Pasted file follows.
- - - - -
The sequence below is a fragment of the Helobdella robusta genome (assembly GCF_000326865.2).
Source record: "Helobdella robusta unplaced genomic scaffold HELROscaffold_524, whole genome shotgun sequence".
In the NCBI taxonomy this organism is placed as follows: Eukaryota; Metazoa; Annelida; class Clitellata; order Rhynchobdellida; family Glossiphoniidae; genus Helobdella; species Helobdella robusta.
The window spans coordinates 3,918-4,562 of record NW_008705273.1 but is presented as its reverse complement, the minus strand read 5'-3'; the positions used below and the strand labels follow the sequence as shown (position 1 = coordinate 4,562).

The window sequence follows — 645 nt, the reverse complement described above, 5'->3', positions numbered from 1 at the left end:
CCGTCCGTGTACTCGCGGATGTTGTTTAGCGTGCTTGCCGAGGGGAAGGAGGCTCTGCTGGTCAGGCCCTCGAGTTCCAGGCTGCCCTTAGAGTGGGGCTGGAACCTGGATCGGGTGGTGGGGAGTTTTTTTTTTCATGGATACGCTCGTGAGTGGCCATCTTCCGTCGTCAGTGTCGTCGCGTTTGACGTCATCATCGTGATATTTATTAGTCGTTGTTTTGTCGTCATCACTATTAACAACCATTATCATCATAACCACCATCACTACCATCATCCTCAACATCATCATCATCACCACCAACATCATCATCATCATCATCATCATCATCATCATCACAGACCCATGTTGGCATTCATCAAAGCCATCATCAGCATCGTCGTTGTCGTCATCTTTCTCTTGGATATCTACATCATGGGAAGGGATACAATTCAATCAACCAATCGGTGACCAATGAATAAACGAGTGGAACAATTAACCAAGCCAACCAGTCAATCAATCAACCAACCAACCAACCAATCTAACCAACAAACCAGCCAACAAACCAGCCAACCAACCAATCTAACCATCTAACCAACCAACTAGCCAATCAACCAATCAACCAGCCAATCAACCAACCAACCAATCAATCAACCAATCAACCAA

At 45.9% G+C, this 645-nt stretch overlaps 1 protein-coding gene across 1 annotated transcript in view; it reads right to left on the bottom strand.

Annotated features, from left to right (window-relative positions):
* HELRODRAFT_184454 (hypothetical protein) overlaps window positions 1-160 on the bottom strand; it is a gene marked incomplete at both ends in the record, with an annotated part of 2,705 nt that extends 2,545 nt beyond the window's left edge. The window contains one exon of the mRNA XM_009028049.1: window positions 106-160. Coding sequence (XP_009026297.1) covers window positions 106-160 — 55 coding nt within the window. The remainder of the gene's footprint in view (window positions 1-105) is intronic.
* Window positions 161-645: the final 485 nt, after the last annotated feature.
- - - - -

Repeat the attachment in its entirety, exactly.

The sequence below is a fragment of the Helobdella robusta genome (assembly GCF_000326865.2).
Source record: "Helobdella robusta unplaced genomic scaffold HELROscaffold_524, whole genome shotgun sequence".
In the NCBI taxonomy this organism is placed as follows: Eukaryota; Metazoa; Annelida; class Clitellata; order Rhynchobdellida; family Glossiphoniidae; genus Helobdella; species Helobdella robusta.
The window spans coordinates 3,918-4,562 of record NW_008705273.1 but is presented as its reverse complement, the minus strand read 5'-3'; the positions used below and the strand labels follow the sequence as shown (position 1 = coordinate 4,562).

The window sequence follows — 645 nt, the reverse complement described above, 5'->3', positions numbered from 1 at the left end:
CCGTCCGTGTACTCGCGGATGTTGTTTAGCGTGCTTGCCGAGGGGAAGGAGGCTCTGCTGGTCAGGCCCTCGAGTTCCAGGCTGCCCTTAGAGTGGGGCTGGAACCTGGATCGGGTGGTGGGGAGTTTTTTTTTTCATGGATACGCTCGTGAGTGGCCATCTTCCGTCGTCAGTGTCGTCGCGTTTGACGTCATCATCGTGATATTTATTAGTCGTTGTTTTGTCGTCATCACTATTAACAACCATTATCATCATAACCACCATCACTACCATCATCCTCAACATCATCATCATCACCACCAACATCATCATCATCATCATCATCATCATCATCATCACAGACCCATGTTGGCATTCATCAAAGCCATCATCAGCATCGTCGTTGTCGTCATCTTTCTCTTGGATATCTACATCATGGGAAGGGATACAATTCAATCAACCAATCGGTGACCAATGAATAAACGAGTGGAACAATTAACCAAGCCAACCAGTCAATCAATCAACCAACCAACCAACCAATCTAACCAACAAACCAGCCAACAAACCAGCCAACCAACCAATCTAACCATCTAACCAACCAACTAGCCAATCAACCAATCAACCAGCCAATCAACCAACCAACCAATCAATCAACCAATCAACCAA

At 45.9% G+C, this 645-nt stretch overlaps 1 protein-coding gene across 1 annotated transcript in view; it reads right to left on the bottom strand.

Annotated features, from left to right (window-relative positions):
* HELRODRAFT_184454 (hypothetical protein) overlaps window positions 1-160 on the bottom strand; it is a gene marked incomplete at both ends in the record, with an annotated part of 2,705 nt that extends 2,545 nt beyond the window's left edge. The window contains one exon of the mRNA XM_009028049.1: window positions 106-160. Coding sequence (XP_009026297.1) covers window positions 106-160 — 55 coding nt within the window. The remainder of the gene's footprint in view (window positions 1-105) is intronic.
* Window positions 161-645: the final 485 nt, after the last annotated feature.